David Torn - electric guitar, live-looping, electronics
Tim Berne - alto saxophone
Ches Smith - drums, electronics, tanbou
1. Eye Meddle - 23:55. By David Torn / Tim Berne / Ches Smith
2. Spartan, Before It Hit - 22:10. By David Torn with Craig Taborn - electronics, piano. Scorchio Quartet: Amy Kimball - violin, Rachel Golub - violin, Martha Mooke - viola, Leah Coloff - cello, Mike Baggetta - guitar, Ryan Ferreira - guitar.
3. Soften The Blow - 22:50. By David Torn / Tim Berne / Ches Smith
Published by Torn Music / BMI (David Torn), Party Music / BMI (Tim Berne), and Preposterous Music / BMI (Ches Smith).
An ECM Production
Recorded September 2015 and August 2018 at The Bunker, Brooklyn Recording, EMPAC & Isokon Studios. Engineer: Daniel James Goodwin. Assistants: Adam Tilzer, Nolan Thies. Mixing David Torn. Cover Photo: Tim Berne. Liner Photos: Robert Lewis. Design: Sascha Kleis. Produced by David Torn.
released March 1, 2019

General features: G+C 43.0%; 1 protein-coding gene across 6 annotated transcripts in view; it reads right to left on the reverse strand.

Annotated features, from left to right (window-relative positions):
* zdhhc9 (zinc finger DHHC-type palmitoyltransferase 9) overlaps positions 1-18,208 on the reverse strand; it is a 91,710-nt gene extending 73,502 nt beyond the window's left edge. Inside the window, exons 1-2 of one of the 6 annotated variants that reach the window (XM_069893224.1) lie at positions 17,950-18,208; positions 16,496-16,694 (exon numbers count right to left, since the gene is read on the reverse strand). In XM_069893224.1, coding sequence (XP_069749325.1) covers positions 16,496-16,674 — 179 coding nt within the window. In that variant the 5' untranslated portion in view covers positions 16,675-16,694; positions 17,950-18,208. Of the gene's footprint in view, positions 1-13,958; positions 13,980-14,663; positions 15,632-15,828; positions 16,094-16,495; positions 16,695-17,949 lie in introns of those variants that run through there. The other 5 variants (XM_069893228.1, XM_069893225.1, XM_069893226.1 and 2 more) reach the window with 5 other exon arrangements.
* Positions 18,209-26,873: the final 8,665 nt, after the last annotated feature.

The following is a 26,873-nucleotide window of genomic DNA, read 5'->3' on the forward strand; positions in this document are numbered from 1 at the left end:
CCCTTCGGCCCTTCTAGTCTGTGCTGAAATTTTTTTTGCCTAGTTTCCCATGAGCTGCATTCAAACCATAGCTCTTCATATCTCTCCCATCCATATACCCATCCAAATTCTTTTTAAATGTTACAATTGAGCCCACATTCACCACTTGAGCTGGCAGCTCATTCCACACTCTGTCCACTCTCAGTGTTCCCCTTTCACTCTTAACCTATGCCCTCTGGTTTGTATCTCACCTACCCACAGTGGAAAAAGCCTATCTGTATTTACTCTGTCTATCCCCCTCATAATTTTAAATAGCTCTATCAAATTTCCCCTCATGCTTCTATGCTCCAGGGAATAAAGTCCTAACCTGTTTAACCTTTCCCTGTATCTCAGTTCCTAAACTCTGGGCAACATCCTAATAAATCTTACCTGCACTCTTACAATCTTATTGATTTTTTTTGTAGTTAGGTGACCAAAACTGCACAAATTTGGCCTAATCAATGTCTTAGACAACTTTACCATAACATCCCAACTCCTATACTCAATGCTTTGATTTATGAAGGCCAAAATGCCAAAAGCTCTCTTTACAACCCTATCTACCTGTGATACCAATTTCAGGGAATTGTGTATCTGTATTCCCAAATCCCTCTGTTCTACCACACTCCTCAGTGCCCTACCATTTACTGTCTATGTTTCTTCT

Guitarist-composer David Torn, a longstanding ECM artist, has enjoyed a particularly fruitful 21st-century with the label, releasing two albums under his own name the solo only sky and quartet disc prezens in addition to producing widely lauded records by Tim Berne and Michael Formanek. With Sun of Goldfinger, Torn returns in a trio alongside the alto saxophonist Berne and percussionist Ches Smith (a member of Berne's Snakeoil band who made his ECM leader debut in 2016 with The Bell). The Torn/Berne/Smith trio, also dubbed Sun of Goldfinger, features alone on two of this album's three intense tracks of 20-plus minutes; the vast sonic tapestries of "Eye Meddle" and "Soften the Blow" each spontaneous group compositions belie the fact that only a trio is weaving them, with live electronics by Torn and Smith expanding the aural envelope. The third track, the Torn composition Spartan, "Before It Hit," showcases an extended ensemble with two extra guitars, keyboards and a string quartet; it s an otherworldly creation, ranging from hovering atmospherics to dark-hued lyricism to storming, sky-rending grandeur. The words of LondonJazz, reviewing Sun of Goldfinger live, also suit the band s debut on record: "This is dangerous music at times angry, at others blissed-out and illuminating with its thunderous rumblings... delivering not so much a wash of sound, more a tidal wave."